Devolution & health outcomes: Getting a seat at the table
Gavin Bashar, UK&I Managing Director at Tunstall Healthcare, discusses the importance of ensuring all key stakeholders, including citizens, get a seat at the table to link up care and ensure access to technology.
As a nation we are living longer and we have the information we need to make healthier and better-informed choices. However, having the right information is only the beginning. The next stage, which integrated care systems (ICSs) and their empowered integrated care boards (ICBs), will provide significant direction on, is using this information in the right way to meet the aims and objectives of our health and social care services.
As ICBs establish themselves, we will begin to see citizens and service providers become more engaged across the board and the beginning of the distribution of the £150m of additional funding to drive greater adoption of technology and digitisation across the health and care landscape. This in turn will create a more connected and intelligent world that enables a collaborative approach to the delivery of efficient, proactive and integrated health and social care services.
Engaging with citizens
If citizens are to have a seat at the table, with health and social care services centred around them, we must engage effectively and actively listen to their concerns and needs. Relationships should be based on partnership, flexibility and a commitment to citizen success, rather than one-off transactional interactions. A sustainable future for the long-term funding of essential services must be a priority if we are to realise a positive vision which puts people at the heart of delivery.
Before ICBs, many public commissioning and procurement processes were hampered by fragmented funding, a shortage of high-quality evidence-based services and a lack of involvement of the appropriate citizens’ voices in decision making. These challenges of course made it extremely difficult for professionals and care providers to fully engage with citizens and deliver effective care that would effectively prevent more complex requirements.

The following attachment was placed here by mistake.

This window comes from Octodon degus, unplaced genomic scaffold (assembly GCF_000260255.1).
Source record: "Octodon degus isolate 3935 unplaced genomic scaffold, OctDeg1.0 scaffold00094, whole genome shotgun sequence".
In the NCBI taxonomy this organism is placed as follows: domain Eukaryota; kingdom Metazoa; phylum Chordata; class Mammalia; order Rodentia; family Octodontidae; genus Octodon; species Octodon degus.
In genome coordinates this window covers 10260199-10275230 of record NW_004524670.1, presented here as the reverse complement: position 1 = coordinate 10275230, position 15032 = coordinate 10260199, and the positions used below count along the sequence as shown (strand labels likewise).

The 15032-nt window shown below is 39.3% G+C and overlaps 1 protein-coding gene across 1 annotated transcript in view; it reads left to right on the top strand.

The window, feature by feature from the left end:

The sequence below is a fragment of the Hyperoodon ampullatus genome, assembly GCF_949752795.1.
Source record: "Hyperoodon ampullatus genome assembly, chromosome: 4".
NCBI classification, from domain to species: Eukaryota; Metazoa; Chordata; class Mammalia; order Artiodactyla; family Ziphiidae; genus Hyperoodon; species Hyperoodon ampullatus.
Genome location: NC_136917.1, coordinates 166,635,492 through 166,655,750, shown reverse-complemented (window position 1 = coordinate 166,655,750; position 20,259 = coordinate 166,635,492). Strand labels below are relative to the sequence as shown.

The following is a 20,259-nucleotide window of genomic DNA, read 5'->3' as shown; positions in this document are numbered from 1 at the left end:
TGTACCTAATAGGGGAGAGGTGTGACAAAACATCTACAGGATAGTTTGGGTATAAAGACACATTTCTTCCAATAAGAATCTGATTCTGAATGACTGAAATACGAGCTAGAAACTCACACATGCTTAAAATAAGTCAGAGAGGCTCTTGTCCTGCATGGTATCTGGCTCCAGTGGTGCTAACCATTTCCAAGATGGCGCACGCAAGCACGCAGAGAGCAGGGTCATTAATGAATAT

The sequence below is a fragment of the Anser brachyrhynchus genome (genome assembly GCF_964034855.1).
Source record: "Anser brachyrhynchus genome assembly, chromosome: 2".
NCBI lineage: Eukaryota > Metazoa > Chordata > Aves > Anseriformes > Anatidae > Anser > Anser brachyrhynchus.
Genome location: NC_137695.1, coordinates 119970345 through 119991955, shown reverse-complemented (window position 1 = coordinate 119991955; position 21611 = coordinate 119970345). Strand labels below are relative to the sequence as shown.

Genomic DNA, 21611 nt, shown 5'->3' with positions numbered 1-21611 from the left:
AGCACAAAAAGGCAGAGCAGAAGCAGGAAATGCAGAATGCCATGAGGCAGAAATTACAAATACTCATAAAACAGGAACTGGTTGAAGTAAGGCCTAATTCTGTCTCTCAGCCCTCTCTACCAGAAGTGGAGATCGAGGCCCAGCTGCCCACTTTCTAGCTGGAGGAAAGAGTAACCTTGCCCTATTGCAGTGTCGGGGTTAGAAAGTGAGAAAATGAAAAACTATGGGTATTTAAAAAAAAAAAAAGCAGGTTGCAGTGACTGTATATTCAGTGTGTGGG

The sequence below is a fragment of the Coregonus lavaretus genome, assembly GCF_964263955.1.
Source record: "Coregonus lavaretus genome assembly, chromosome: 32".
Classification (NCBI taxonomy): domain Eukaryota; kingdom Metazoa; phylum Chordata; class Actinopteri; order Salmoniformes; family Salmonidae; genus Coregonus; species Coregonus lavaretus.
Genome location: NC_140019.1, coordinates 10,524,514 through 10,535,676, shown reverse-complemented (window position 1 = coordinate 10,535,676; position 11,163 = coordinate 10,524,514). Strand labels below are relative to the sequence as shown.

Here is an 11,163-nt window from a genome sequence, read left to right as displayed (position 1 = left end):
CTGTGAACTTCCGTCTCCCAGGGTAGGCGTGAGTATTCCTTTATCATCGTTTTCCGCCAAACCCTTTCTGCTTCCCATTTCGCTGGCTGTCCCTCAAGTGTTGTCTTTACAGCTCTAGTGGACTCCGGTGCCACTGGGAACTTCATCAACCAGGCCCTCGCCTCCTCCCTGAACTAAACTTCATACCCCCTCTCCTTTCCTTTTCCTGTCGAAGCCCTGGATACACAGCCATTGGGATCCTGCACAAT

Engaging with citizens can help to ensure that valuable solutions involving technology are appropriate, accessible, practically useful and as such, less likely to be abandoned.
As services become more efficient and citizen outcomes are improved, it will become easier to deliver cost efficiencies. Improved condition management and medication compliance through greater engagement for example has a clear impact on decreasing GP visits, clinicians are able to target patients that need support, and early intervention can prevent future, often high cost, care requirements.
By engaging closely with citizens and their communities with the help of ICSs, it is possible to create an environment in which they have the freedom to live life to the full in a place of their choice, with the people and things that they love, doing the things that matter most, through care and support that is inclusive, accessible and innovative.
Collaboration to drive links
To drive links between social care, primary care and wider community services it’s important to consider the crucial role of collaboration. ICSs will help with the integration of services and drive collaboration between service providers. A large majority of the population have both health and social care needs, and it makes sense for a collaborative approach to become the norm as this will contribute to an improvement in health outcomes and cost savings.
Collaborative services will be the first step to start reducing the silos that currently exist between health, housing and social care and encourage care provision that is tailored to the individual who needs it. Through collaboration we’ll be able to deliver joined up care so that people accessing health and social care services can experience them as seamlessly as possible.